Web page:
(-a"na) [The neut. pl. ending of Latin adjectives in - anus.] A suffix to names of persons or places, used to denote a collection of notable sayings, literary gossip, anecdotes, etc. Thus, Scaligerana is a book containing the sayings of Scaliger, Johnsoniana of Johnson, etc.

Used also as a substantive; as, the French anas.

It has been said that the table-talk of Selden is worth all the ana of the Continent.

(An`a*bap"tism) n. [L. anabaptismus, Gr. 'anabaptismo`s: cf. F. anabaptisme. See Anabaptize.] The doctrine of the Anabaptists.

(An`a*bap"tist) n. [LL. anabaptista, fr. Gr. as if 'anabaptisth`s: cf. F. anabaptiste.] A name sometimes applied to a member of any sect holding that rebaptism is necessary for those baptized in infancy.

In church history, the name Anabaptists usually designates a sect of fanatics who greatly disturbed the peace of Germany, the Netherlands, etc., in the Reformation period. In more modern times the name has been applied to those who do not regard infant baptism as real and valid baptism.

(An`a*bap*tis"tic An`a*bap*tis"tic*al) a. Relating or attributed to the Anabaptists, or their doctrines. Milton. Bp. Bull.

(An`a*bap"tist*ry) n. The doctrine, system, or practice, of Anabaptists. [R.]

Thus died this imaginary king; and Anabaptistry was suppressed in Munster.

(An`a*bap*tize") v. t. [Gr. fr. again + to baptize. See Baptize.] To rebaptize; to rechristen; also, to rename. [R.] Whitlock.

(||An"a*bas) n. [Gr. p. p. of to advance.] (Zoöl.) A genus of fishes, remarkable for their power of living long out of water, and of making their way on land for considerable distances, and for climbing trees; the climbing fishes.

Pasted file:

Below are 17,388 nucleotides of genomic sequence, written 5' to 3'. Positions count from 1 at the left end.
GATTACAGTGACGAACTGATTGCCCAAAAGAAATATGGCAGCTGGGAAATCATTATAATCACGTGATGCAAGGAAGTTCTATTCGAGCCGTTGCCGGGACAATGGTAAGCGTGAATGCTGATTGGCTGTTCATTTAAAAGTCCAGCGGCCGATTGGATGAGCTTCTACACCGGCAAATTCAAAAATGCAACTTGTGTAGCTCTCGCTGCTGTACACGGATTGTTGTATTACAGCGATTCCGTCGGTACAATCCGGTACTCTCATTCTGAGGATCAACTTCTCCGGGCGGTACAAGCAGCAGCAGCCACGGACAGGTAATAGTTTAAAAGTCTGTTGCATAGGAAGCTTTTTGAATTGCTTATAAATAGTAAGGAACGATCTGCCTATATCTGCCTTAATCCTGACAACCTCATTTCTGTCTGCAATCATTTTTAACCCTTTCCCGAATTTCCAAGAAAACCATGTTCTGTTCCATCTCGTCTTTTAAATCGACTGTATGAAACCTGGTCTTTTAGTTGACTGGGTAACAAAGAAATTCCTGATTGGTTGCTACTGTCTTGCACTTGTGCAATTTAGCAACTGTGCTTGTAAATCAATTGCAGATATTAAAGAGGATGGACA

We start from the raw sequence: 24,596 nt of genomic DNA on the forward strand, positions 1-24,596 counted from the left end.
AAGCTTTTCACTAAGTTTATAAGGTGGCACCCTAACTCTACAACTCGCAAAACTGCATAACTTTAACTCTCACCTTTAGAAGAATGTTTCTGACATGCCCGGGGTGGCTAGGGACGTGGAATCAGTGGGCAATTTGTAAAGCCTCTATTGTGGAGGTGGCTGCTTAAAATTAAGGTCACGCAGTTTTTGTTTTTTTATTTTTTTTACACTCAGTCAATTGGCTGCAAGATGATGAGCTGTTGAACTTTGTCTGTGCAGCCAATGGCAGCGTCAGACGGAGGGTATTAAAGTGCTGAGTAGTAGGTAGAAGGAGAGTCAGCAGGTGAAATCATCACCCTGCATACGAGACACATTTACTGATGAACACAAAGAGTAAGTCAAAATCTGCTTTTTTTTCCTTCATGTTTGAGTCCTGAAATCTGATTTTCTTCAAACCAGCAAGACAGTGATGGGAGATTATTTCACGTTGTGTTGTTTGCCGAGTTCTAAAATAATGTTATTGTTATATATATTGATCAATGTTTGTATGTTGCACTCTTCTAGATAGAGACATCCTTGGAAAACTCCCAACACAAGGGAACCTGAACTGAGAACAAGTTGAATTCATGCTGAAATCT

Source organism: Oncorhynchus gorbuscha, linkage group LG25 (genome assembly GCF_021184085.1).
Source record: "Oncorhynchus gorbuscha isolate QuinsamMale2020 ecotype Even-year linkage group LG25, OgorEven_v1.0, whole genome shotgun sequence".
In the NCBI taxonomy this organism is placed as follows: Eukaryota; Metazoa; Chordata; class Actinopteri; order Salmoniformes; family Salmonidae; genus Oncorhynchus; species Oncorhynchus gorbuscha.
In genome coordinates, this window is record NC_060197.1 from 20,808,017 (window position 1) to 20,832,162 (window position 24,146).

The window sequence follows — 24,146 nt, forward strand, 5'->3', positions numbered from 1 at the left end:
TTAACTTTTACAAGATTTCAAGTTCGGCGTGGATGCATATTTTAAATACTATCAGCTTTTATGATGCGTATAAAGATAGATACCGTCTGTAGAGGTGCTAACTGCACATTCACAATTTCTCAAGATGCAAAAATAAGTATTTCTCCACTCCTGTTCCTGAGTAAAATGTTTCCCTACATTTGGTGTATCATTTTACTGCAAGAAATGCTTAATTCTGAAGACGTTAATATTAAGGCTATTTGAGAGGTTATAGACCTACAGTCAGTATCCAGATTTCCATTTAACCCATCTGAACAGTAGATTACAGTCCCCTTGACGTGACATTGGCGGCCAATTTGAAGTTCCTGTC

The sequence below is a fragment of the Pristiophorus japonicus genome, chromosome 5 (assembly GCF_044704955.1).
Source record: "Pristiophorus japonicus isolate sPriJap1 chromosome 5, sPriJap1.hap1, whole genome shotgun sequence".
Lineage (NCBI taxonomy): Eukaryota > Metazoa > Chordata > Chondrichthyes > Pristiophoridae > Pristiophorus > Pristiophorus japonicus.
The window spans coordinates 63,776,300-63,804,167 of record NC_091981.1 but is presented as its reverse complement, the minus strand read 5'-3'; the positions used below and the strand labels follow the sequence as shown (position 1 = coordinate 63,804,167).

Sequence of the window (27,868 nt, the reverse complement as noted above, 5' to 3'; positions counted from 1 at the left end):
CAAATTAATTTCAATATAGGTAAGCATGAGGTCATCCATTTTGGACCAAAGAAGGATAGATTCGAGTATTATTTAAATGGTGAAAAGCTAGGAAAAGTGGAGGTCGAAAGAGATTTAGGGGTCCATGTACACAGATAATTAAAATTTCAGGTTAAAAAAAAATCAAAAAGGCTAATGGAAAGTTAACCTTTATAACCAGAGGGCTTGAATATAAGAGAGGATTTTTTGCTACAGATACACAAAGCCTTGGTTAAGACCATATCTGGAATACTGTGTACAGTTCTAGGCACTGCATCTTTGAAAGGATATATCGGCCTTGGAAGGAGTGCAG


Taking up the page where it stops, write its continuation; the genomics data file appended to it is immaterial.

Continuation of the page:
(||A*nab"a*sis) n. [Gr. fr. to go up; up + to go.]

1. A journey or expedition up from the coast, like that of the younger Cyrus into Central Asia, described by Xenophon in his work called "The Anabasis."

The anabasis of Napoleon.
De Quincey.

2. (Med.) The first period, or increase, of a disease; augmentation. [Obs.]

(An`a*bat"ic) a. Pertaining to anabasis; as, an anabatic fever. [Obs.]

(An`a*bol"ic) a. [Gr. something heaped up; + a stroke.] (Physiol.) Pertaining to anabolism; an anabolic changes, or processes, more or less constructive in their nature.

(A*nab"o*lism) n. (Physiol.) The constructive metabolism of the body, as distinguished from katabolism.

(An`a*camp"tic) a. [Gr. to bend back; back + to bend.] Reflecting of reflected; as, an anacamptic sound

The word was formerly applied to that part of optics which treats of reflection; the same as what is now called catoptric. See Catoptrics.

  By PanEris using Melati.

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